According to the ICO, the IDTA and U.K. Addendum can be used immediately by companies transferring personal data outside of the U.K., subject to the caveat that they come into force on March 21, 2022, and are awaiting approval from the U.K. Parliament.5


Companies should be aware of the following key dates in relation to the implementation of the IDTA and U.K. Addendum:

  • March 21, 2022: The IDTA or U.K. Addendum can lawfully be used as a data transfer mechanism for transfers of personal data from the U.K. to third countries.
  • September 21, 2022: The old set of SCCs can no longer be used as a data transfer mechanism for transfers of personal data from the U.K. to third countries under new contracts.
  • March 21, 2024: All contracts must incorporate either the IDTA or U.K. Addendum to legitimize personal data transfers from the U.K.

Key Takeaways

Companies should continue to update their template data transfer agreements to reflect the introduction of the IDTA and U.K. Addendum and ensure that a lawful data transfer mechanism is relied upon for international transfers of personal data in line with the U.K. GDPR. The ICO is expected to publish its responses to the consultation, as well as further guidance on the IDTA and U.K. Addendum, in due course.

Digital Advertising Watchdog Issues Compliance Warning for ‘Fingerprinting’

The Digital Advertising Accountability Program (DAAP), a self-regulatory initiative that enforces industry principles for privacy in online advertising, warned that it will treat the use of “fingerprinting” for targeted advertising purposes as equivalent to cross-app data, which in turn may require companies to provide notice, enhanced notice or a consent right to data subjects.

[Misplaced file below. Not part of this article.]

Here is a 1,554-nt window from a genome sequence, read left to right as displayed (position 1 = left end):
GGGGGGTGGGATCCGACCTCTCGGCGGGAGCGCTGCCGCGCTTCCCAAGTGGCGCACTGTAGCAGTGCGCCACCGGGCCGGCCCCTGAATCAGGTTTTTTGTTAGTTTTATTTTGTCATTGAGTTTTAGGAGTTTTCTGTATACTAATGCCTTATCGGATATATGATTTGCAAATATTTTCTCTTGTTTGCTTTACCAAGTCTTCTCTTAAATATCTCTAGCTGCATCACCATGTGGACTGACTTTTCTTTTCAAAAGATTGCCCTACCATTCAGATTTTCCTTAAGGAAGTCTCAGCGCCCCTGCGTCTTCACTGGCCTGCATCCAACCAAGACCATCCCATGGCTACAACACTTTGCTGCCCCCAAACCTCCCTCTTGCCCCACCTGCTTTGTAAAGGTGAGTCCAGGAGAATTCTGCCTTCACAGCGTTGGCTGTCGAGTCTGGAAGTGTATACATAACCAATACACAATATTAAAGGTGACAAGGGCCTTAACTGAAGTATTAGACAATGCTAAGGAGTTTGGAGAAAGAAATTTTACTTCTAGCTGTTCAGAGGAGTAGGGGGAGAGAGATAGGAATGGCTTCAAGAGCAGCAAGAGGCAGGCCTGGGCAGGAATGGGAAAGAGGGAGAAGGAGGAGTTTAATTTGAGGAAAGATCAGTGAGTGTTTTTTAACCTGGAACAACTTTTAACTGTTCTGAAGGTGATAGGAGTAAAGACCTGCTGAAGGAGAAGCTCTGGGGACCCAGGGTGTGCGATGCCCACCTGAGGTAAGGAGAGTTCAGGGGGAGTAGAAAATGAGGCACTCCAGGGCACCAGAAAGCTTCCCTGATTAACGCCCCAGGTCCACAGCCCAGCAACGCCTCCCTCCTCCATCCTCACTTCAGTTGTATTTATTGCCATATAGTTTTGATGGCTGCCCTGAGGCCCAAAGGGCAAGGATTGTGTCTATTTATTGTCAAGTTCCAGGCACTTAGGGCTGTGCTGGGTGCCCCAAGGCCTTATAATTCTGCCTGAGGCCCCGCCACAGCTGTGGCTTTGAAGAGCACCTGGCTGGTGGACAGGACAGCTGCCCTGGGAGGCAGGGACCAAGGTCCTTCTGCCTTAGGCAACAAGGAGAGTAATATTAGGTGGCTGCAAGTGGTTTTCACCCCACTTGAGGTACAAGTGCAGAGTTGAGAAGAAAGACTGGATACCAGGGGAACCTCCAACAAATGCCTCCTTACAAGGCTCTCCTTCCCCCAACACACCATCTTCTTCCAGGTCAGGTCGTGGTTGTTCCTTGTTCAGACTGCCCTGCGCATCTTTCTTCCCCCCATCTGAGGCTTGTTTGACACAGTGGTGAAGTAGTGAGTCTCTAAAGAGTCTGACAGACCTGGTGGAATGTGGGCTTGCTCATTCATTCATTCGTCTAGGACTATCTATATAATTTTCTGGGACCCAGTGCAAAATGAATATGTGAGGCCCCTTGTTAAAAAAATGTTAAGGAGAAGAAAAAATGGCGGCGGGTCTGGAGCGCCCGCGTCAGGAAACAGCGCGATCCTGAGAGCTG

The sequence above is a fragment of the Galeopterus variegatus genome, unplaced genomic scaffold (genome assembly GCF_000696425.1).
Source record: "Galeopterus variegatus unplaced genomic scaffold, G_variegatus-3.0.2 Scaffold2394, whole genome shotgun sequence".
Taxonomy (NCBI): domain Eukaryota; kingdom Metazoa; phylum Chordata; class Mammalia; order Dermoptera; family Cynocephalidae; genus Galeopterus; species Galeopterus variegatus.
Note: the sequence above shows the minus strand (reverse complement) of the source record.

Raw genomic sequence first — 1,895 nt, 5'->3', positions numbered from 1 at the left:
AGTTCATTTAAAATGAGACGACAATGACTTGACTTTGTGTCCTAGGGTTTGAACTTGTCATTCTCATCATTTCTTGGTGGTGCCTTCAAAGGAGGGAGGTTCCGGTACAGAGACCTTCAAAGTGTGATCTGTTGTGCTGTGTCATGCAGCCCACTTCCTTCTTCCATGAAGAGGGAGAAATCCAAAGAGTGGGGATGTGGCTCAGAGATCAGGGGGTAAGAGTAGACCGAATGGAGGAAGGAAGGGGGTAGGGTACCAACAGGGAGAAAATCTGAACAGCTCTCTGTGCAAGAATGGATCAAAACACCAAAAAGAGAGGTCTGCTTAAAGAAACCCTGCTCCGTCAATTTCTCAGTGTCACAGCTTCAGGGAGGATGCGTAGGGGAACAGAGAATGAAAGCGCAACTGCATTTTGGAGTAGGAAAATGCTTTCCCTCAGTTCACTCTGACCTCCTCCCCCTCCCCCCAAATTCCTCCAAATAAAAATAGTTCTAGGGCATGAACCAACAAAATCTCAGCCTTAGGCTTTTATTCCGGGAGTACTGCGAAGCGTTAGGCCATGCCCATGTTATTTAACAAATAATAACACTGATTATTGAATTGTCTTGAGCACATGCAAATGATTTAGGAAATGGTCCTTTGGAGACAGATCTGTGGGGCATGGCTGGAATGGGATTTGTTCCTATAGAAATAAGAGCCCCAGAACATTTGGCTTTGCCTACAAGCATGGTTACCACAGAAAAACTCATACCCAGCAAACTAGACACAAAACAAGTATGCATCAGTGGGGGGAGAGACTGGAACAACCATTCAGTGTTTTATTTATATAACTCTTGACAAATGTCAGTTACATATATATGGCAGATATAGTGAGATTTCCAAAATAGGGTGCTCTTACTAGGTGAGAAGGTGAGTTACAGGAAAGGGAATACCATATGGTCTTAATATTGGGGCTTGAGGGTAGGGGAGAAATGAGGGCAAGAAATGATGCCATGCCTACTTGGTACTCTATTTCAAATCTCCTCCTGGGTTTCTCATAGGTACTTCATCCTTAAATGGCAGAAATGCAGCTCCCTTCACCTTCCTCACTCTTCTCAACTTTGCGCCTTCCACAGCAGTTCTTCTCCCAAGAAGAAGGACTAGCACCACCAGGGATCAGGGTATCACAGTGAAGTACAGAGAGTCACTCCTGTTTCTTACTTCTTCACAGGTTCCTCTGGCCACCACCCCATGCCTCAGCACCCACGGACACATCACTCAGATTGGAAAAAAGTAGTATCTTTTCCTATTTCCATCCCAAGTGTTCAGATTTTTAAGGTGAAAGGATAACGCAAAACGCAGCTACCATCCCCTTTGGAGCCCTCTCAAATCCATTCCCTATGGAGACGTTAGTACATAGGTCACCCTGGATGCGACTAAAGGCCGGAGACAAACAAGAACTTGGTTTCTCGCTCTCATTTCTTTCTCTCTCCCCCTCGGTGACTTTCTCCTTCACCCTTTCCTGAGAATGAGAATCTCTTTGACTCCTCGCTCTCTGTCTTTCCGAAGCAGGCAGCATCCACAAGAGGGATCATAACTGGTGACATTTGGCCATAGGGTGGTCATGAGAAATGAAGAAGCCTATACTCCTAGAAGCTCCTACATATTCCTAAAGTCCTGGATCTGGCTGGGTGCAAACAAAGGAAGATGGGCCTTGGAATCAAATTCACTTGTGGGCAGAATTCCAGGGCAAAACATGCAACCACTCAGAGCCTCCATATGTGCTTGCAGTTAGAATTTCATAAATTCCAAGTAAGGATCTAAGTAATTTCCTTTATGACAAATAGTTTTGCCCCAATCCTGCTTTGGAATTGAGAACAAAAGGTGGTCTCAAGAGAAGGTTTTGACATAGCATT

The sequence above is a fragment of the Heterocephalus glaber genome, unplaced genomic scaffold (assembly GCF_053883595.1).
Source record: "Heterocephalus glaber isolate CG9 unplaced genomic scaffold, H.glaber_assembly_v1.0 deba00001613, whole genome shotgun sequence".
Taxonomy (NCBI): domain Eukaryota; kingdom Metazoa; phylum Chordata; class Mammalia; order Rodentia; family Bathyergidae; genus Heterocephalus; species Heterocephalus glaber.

On February 8, 2022, the DAAP issued a compliance warning regarding the practice of “fingerprinting” users or devices to generate targeted ads (the Compliance Warning).6  This Compliance Warning was issued in the context of recent industry programs aimed at scaling back targeted advertising, such as Apple’s implementation of the AppTrackingTransparency Framework, which requires that users be notified and given the ability to opt out when apps seek to track them across other apps or websites, and Google’s decision to remove third-party cookies from its Chrome web browser.

DAAP, a division of the Better Business Bureau’s National Programs that enforces industry self-regulation principles for data privacy in web and mobile advertising, was developed to support the Digital Advertising Alliance (DAA), a nonprofit industry trade association, and holds companies accountable to the DAA’s Self-Regulatory Principles for Online Interest-Based Advertising (principles).7 The principles are a set of best practices for the online and mobile interest-based advertising industry.

Under the principles, data collected from a particular device regarding application use over time and across non-affiliate applications constitutes “Cross-App Data.” An entity that collects Cross-App Data and uses it for interest-based advertising (IBA) — or allows another entity to do so — may need to provide notice, enhanced notice or a consent right to users, depending on the entity’s relationship to its users and the details of collection. In the Compliance Warning, DAAP clarified that Cross-App Data can include “fingerprinting,” which occurs when different information gathered by an app is combined and used for IBA purposes. According to DAAP, such information may include, but is not limited to, the device IP address, platform, brand, model, carrier, OS version, screen resolution, processor or language settings, whether collected at once or over multiple sessions.